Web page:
In the aftermath of the many high-profile scandals and court trials that have made their way to the front pages or nightly news lead-ins over the past several years, it was never a question of who would write the first book detailing these sordid affairs, but a matter of how many tomes would be rushed into print.

The debacle formerly known as Andersen-Enron is no different.

Thus far our humble offices in New York have more or less become a repository for the literary bumper crop chronicling what is inarguably one of the greatest accounting scandals to date.

We have received pre-released copies, uncorrected proofs, offers from publicists and agents to interview authors, invitations to book parties and requests – no, make that emotional pleas -- to have said books reviewed.

To be sure, Accountants Media Group (our publishing umbrella) receives books on a regular basis. But for the most part they’re boilerplate guides and bound volumes of technical material. Occasionally something gets delivered on the order of effective management techniques or conducting successful employee reviews.

Not exactly alluring page-turners and, quite honestly, not worth skipping The Sopranos, Six Feet Under or The Shield to read.

But admittedly, this new, and I’m sure brief, detour is sorta fun.

Our publication, which has been steadily delivering quality coverage and insight to the profession for 16 years, has suddenly been “discovered” by the mainstream as a legitimate vehicle for literary promotion.

And to date, I’ve finished reading two of the post-Andersen efforts -- “Final Accounting: Ambition, Greed and the Fall of Arthur Andersen,” by former Andersen consultant and management professor Barbara Ley Toffler -- and “Unaccountable: How the Accounting Profession Forfeited a Public Trust,” by Mike Brewster a former director of communications at Big Four firm KPMG.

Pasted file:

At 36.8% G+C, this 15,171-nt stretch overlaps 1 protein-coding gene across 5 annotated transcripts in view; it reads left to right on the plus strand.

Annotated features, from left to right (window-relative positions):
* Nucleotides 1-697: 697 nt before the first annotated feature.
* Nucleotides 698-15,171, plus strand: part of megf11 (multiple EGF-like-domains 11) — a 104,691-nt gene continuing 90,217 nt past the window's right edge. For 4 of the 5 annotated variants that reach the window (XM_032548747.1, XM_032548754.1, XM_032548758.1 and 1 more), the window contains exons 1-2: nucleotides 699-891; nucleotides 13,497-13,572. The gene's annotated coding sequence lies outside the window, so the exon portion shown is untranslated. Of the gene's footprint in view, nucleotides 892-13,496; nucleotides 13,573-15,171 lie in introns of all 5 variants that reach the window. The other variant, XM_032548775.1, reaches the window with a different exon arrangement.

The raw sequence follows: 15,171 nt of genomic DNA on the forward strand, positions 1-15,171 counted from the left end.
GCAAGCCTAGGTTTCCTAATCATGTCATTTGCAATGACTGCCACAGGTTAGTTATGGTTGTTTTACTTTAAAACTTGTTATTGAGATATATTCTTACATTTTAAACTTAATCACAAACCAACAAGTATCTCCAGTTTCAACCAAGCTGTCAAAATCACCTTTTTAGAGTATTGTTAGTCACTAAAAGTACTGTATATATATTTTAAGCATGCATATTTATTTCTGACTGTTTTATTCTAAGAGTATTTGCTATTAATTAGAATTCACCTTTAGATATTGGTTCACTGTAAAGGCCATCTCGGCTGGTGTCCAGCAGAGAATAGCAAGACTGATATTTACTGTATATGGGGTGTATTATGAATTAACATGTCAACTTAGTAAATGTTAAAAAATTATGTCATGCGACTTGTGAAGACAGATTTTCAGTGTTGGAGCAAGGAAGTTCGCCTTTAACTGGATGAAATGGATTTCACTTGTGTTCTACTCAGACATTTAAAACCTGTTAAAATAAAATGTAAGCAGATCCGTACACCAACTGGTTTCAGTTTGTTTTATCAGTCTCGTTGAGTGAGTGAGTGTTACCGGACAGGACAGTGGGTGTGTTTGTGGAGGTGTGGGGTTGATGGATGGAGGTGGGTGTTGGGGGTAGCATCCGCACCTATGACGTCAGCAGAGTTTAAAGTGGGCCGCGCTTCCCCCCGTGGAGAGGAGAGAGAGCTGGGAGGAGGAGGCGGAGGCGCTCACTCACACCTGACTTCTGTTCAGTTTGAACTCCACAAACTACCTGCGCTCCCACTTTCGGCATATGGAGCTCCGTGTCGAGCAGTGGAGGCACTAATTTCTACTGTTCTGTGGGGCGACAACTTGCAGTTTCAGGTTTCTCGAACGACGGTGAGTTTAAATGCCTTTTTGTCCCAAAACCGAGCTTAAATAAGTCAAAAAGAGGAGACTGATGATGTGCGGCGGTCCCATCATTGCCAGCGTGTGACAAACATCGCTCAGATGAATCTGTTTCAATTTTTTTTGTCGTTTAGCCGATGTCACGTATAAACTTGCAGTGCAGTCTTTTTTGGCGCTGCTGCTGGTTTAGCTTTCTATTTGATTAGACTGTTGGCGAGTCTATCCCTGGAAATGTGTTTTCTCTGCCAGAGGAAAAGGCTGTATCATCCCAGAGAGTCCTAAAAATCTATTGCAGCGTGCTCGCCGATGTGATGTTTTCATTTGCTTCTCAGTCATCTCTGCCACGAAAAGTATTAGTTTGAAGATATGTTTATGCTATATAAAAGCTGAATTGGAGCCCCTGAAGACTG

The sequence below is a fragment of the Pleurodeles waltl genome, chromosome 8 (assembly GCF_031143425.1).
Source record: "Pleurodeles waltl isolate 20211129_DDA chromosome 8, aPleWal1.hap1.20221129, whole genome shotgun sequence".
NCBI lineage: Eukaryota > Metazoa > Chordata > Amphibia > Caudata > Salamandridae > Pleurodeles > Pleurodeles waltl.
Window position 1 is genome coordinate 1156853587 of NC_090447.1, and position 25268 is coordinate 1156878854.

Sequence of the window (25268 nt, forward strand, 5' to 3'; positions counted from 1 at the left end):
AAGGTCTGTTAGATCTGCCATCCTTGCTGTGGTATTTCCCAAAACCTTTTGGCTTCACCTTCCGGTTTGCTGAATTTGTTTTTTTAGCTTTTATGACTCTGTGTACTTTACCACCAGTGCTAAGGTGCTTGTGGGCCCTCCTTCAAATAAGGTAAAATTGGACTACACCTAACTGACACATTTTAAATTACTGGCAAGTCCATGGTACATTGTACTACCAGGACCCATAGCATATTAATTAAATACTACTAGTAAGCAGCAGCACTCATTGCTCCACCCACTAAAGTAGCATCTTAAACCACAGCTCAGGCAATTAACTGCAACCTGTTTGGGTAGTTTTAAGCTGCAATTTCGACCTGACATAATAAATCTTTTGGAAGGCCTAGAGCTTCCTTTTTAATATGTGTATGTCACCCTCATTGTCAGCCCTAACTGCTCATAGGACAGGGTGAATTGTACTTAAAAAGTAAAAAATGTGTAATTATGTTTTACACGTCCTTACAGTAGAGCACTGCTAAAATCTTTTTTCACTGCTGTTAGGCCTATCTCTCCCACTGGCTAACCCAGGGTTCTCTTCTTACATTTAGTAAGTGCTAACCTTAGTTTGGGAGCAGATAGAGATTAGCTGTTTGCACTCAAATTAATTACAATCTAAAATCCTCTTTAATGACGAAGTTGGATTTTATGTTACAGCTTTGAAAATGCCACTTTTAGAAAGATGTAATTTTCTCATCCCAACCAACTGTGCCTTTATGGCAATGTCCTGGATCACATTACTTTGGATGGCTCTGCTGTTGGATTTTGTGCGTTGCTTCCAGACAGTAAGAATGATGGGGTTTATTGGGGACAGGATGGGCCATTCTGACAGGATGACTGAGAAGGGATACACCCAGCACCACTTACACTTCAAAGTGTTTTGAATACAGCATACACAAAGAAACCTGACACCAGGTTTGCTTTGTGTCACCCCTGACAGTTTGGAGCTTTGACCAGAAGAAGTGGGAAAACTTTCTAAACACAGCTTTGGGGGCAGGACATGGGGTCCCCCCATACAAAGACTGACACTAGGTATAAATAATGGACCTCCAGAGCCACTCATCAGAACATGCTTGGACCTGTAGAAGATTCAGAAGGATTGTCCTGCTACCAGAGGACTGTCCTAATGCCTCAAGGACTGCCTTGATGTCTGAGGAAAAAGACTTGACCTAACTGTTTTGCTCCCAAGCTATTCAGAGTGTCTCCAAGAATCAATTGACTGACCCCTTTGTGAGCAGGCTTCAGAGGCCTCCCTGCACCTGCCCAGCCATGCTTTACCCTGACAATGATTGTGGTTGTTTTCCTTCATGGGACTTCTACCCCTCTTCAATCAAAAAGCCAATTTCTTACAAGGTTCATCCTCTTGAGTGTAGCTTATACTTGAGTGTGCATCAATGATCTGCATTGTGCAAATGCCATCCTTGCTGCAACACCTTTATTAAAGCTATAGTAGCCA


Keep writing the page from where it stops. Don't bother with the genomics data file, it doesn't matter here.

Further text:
Professor Toffler’s offers an insider’s view of what is was like to work at Andersen -- the culture, the mission, and sadly, the arrogance that pervaded that once gold standard of auditing firms.

Brewster’s book offers more of a historical perspective on the profession and serves up anecdotal evidence of hundreds of missed signals, auditing wink-winks and help from staunch pro-business politicians that impeded the Securities and Exchange Commission’s battle to separate auditing and consulting services.

Although my career as a book reviewer is about 10 minutes old, I best return to serving our publication’s mission statement as the business newspaper for the tax and accounting community.

But it’s been great.

Anybody need an agent?

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